% setenv MYLOGICAL myarea  C R

if using C-shell, or

$ export MYLOGICAL=myarea  C R

if using korn, bourne, or bash shells,

where MYLOGICAL is an all-upper-case string of your choice and myarea is the full path name of the disk directory that contains your FITS-disk data. AIPS usually provides a public disk area known as FITS which you may use.

Then, once inside AIPS, tell FITLD or IMLOD:


to read in the FITS-disk file myarea:IMAGE.DAT.

To check that the file name is correct, type:


Your terminal will then list information about the image header of the disk file.

> OUTDI n  C R

to specify writing the image to your AIPS catalog on disk n.

> OUTNAME your-chosen-name  C R

to specify the output disk file name in AIPS; the default is the image name on tape if FITTP was used to write the image to tape.

The string your-chosen-name can be any (12-character) title that you want to use as the image name within AIPS and should be specified for images from other image-processing software systems. FITLD also allows you to specify the 6-character image “class” parameter. Use OUTCLASS abcdef  C R, if you wish to change the class from that in your input file as the image is read or if the image comes from a “foreign” system.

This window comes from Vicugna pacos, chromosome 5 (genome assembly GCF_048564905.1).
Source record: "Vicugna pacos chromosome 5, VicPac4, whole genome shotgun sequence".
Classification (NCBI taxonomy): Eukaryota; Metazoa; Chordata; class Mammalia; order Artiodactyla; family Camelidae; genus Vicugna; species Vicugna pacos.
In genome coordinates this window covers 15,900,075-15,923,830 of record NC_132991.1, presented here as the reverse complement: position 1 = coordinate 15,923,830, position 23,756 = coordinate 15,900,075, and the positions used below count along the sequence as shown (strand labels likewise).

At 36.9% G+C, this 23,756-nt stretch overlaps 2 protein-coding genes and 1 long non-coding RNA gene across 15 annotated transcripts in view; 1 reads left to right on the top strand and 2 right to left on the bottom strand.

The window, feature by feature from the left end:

> OUTS -1  C R

to keep the sequence number the same as that in the file; the default is the highest unique number for images with this name and class in your current AIPS catalog.


in FITLD only, to load m images consecutively starting with the file specified by DATAIN with a 1 post pended. The other files must be the same name but with sequential numbers post pended. If you use this option, do not specify the OUTNAME unless you want the same name for all the new images in your catalog.


or IMLOD, to run the task.

If OUTNAME is left unspecified, it defaults to the “name” of the image read from the FITS header — either the name previously used in earlier image processing or the source name. If OUTCLASS is unspecified, it defaults to the Class previously used in earlier image processing or to a compound name (e.g.IMAP, IBEM, QMAP, ICLN) which attempts to describe the image. These defaults are frequently good ones when you are loading multiple consecutive images with NCOUNT > 0. You may of course change the AIPS image and class names later by using RENAME (see §3.3.3 of this CookBook).